The Indianapolis Colts lost to the Pittsburgh Steelers 28-7 on Thursday night. What did we learn from the game? Here are three takeaways (and we're using the term "learn" loosely):
Supporting cast lets Scott Tolzien down
Scott Tolzien was not great on Thursday night, nor was he anything special. He made plenty of mistakes, but he also made some nice throws, displayed his toughness, stood in and took some big hits, and put forth a lot of effort. He completed 22 of 36 passes (61.1%) for 205 yards (5.7 yards per attempt), a touchdown, and two picks - not bad for a backup on a short week. This loss wasn’t on Scott Tolzien. Ultimately, here’s the reality: everybody knows that Tolzien isn’t great, so what he did on Thanksgiving night is everything that could have realistically been expected of him, meaning that the Colts needed their other players to step up - and that didn’t happen. There were plenty of drops (including big ones from each of the team’s top three wideouts in T.Y. Hilton, Donte Moncrief, and Phillip Dorsett), there were offensive line struggles, and there were defensive failures. There’s absolutely nothing about that which is unique to this one game, as we’ve seen the team struggle with drops, line struggles, and defensive failures all year, but with Tolzien under center the team needed everyone else to step up.
Instead, the Colts gave up 28 points and couldn’t stop Ben Roethlisberger, Le’Veon Bell, and Antonio Brown all game (though not many can). The Colts gave up three sacks and eleven quarterback hits. The Colts had two dropped touchdowns, among other drops. The Colts’ run game was sluggish all night, with Jordan Todman (who played on just the final drive) finishing as the leading rusher and Frank Gore averaging just 1.9 yards per carry. Even Adam Vinatieri missed a field goal, adding to the woes (though other than that the special teams units deserve a lot of credit). Ultimately, that’s just who the Colts are: they’re not great. Credit them for their fight and the fact that they actually hung in there, but they just didn’t give Scott Tolzien enough help. He’s not Andrew Luck, but unfortunately the supporting cast played exactly like they have often this year with Luck in the game. The Colts needed them to rise to the occasion, and they absolutely didn’t do that.
Injuries are a big storyline
One of the biggest takeaways from tonight’s game was the injury situation. If we’re being completely honest, most Colts fans expected the team to lose, and a number of them thought they’d lose even if Luck had played. So the loss went about as expected, as without Luck the Colts weren’t able to keep up with the Steelers offense in scoring. But the injury situation is a storyline that will linger moving forward, and it’s one that bears watching. The Colts entered the game without Luck (concussion) and safety Clayton Geathers (concussion), meaning they were already down two key guys. Then during the game they lost center Ryan Kelly (shoulder), cornerback Vontae Davis (groin), wide receiver T.Y. Hilton (back), and outside linebacker Robert Mathis (elbow) all left the game and didn’t return. That’s six very prominent and notable players currently dealing with injuries, which definitely isn’t a great situation.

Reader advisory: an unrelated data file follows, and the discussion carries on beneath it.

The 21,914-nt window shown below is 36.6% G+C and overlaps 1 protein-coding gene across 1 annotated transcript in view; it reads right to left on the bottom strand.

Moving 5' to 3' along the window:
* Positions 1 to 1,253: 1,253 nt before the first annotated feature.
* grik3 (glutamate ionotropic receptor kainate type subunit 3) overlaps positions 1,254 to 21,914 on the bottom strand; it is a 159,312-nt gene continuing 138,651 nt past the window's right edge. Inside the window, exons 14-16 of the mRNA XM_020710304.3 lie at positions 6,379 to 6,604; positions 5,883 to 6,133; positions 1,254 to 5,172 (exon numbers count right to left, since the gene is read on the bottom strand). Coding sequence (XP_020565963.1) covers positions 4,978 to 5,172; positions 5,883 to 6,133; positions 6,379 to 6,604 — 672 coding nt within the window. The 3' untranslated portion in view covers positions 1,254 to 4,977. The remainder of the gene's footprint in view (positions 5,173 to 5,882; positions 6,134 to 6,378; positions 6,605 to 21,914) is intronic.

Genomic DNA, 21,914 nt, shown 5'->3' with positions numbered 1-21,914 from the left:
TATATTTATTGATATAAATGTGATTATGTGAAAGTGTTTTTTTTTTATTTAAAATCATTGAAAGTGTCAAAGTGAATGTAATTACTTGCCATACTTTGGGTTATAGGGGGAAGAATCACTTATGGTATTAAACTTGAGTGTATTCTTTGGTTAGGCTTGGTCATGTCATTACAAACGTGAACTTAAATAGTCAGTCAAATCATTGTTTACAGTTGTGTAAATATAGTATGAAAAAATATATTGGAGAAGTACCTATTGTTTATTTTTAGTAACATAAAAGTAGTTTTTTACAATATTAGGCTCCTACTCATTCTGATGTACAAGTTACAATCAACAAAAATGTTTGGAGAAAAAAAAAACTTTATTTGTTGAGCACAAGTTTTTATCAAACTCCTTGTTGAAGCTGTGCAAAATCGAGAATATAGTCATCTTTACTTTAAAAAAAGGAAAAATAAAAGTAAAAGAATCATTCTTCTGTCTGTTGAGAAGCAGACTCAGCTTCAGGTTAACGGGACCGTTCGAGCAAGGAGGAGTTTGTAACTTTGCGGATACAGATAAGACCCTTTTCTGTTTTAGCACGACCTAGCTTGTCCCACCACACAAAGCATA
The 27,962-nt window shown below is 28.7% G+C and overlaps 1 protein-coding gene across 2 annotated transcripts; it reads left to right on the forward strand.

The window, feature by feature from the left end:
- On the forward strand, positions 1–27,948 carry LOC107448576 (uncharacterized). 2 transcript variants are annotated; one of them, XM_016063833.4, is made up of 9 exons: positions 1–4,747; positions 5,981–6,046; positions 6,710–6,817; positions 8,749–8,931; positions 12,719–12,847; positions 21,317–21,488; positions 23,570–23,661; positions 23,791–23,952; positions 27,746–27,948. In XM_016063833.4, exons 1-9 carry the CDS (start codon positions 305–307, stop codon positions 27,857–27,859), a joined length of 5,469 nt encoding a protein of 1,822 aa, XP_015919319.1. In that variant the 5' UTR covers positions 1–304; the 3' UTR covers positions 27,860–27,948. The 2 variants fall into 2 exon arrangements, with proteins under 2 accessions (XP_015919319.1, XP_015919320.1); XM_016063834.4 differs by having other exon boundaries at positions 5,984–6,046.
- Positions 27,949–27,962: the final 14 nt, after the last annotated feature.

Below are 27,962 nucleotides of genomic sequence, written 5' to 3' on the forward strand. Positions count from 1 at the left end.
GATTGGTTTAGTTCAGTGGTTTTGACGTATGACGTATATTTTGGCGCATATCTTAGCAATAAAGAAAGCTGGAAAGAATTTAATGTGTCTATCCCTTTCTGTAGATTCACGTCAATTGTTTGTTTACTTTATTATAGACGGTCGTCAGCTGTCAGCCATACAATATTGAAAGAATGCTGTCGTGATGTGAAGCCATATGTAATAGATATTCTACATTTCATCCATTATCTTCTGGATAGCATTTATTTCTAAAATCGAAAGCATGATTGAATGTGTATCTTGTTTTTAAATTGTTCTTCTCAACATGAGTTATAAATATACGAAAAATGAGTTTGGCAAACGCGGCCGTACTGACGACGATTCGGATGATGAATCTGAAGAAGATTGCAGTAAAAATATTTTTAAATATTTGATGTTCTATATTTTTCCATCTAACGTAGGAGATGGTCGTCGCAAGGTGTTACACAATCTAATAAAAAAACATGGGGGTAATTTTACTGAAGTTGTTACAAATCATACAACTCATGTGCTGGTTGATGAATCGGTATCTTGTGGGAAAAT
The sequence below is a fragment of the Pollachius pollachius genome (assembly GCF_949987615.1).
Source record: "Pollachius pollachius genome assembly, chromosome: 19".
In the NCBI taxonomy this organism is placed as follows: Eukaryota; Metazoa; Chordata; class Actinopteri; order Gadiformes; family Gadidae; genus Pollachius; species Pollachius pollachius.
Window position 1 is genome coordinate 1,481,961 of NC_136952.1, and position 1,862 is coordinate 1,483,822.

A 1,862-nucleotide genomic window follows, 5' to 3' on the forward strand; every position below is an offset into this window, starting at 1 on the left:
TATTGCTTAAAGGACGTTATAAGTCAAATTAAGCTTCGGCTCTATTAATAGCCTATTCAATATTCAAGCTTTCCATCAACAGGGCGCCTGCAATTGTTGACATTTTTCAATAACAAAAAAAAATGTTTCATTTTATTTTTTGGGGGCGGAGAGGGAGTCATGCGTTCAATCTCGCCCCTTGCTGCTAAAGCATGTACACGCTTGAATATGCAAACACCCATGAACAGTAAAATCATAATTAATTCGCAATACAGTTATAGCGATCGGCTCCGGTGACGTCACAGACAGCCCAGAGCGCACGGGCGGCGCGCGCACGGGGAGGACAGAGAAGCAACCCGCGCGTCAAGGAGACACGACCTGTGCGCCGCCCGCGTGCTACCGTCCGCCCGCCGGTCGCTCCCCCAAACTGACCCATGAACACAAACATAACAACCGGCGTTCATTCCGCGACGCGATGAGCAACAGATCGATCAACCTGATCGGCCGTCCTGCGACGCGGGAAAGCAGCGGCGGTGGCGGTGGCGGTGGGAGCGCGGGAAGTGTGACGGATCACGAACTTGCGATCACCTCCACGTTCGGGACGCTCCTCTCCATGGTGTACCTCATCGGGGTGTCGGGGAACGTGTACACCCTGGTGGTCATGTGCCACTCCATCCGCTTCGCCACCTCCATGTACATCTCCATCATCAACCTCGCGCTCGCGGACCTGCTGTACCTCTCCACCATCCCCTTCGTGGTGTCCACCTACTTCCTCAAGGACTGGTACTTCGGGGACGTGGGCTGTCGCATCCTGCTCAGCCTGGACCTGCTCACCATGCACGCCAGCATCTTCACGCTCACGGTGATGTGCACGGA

The good news for the Colts is that they have a long time in between games, essentially like a mini-bye week since they don’t play again until Monday night in week 13. That gives the injured players ten days in between games to recover, so hopefully most, if not all, of these guys will be back for the game against the Jets coming up. They absolutely need them too, as they’re already in a tough spot when it comes to the playoff race.
Colts playoff hopes are starting to fade
Thursday’s game was never a true “must-win” for the Colts like the AFC South matchups are, but at this point every game is a huge one for Indianapolis, and with another loss their playoff hopes continue to get a bit dimmer. If the Houston Texans win on Sunday against the San Diego Chargers (4-6), then the Colts will be two games behind Houston and will also be without the tiebreaker advantage. That would mean that over the final five games the Colts would have to essentially make up three games on Houston. If Houston loses then the Colts would need to essentially make up two games over the final five weeks. In order to do that they will not only need to take care of their own business but they’ll also need the Texans to stumble, and the Colts face a tougher remaining schedule (remaining opponents have a .490 win percentage this year and three of five opponents have a winning record) than the Texans (remaining opponents have a .411 win percentage and zero of six opponents have a winning record). The Colts aren’t in a great situation right now when it comes to the playoff race, and while Thursday night’s game isn’t a crushing one by any means it’s just another in a line of defeats for the Colts that have put them in a significant hole in the postseason chase.